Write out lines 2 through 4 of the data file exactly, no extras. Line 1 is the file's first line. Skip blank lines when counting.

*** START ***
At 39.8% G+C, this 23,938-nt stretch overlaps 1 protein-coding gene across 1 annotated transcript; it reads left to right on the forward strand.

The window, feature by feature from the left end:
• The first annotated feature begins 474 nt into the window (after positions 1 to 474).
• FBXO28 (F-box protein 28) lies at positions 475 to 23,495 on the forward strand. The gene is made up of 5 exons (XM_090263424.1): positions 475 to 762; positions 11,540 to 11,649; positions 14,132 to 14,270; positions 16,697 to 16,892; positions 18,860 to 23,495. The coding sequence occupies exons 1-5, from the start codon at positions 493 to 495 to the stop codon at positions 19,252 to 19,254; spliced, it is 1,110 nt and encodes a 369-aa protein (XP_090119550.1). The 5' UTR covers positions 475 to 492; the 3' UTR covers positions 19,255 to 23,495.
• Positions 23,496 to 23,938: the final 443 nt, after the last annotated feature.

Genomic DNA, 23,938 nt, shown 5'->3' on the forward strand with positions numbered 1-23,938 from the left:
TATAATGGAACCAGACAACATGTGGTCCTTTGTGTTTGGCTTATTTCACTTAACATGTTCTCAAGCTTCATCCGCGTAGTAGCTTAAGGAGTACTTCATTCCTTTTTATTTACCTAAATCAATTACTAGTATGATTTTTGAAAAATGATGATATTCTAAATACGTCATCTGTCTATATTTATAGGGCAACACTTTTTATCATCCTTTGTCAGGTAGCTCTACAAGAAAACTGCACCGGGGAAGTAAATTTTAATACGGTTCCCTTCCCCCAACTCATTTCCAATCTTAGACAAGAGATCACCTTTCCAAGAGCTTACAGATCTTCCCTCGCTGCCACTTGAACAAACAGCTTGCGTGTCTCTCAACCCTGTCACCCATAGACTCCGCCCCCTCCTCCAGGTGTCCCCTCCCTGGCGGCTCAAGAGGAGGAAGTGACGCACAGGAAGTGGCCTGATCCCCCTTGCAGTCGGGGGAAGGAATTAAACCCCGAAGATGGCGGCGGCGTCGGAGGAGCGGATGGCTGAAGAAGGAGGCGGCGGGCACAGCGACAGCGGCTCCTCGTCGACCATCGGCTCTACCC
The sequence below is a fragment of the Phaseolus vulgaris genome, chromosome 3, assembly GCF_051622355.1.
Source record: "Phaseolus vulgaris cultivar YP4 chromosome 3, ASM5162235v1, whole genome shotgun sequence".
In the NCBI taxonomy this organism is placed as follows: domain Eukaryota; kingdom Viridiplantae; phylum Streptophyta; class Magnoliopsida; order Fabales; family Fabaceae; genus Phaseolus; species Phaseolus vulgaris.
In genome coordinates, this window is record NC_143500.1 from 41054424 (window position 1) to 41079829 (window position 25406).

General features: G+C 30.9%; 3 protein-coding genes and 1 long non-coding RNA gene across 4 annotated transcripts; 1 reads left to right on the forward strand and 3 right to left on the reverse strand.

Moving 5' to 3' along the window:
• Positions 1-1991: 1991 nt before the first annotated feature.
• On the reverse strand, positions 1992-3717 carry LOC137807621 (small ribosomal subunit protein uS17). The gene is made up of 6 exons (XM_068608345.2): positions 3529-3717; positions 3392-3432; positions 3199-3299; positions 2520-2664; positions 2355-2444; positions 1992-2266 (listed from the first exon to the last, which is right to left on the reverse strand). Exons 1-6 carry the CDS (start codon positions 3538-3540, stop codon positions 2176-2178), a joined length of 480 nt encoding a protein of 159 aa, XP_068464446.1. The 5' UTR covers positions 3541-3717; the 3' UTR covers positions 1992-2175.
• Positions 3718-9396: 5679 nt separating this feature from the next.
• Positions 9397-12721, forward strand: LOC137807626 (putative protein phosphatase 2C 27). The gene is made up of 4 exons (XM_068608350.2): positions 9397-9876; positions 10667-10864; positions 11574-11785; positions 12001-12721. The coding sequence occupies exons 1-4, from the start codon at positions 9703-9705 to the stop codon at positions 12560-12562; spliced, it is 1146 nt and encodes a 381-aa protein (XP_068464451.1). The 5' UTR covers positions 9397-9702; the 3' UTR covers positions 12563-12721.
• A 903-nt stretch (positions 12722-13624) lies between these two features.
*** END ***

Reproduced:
The window, feature by feature from the left end:
• The first annotated feature begins 474 nt into the window (after positions 1 to 474).
• FBXO28 (F-box protein 28) lies at positions 475 to 23,495 on the forward strand. The gene is made up of 5 exons (XM_090263424.1): positions 475 to 762; positions 11,540 to 11,649; positions 14,132 to 14,270; positions 16,697 to 16,892; positions 18,860 to 23,495. The coding sequence occupies exons 1-5, from the start codon at positions 493 to 495 to the stop codon at positions 19,252 to 19,254; spliced, it is 1,110 nt and encodes a 369-aa protein (XP_090119550.1). The 5' UTR covers positions 475 to 492; the 3' UTR covers positions 19,255 to 23,495.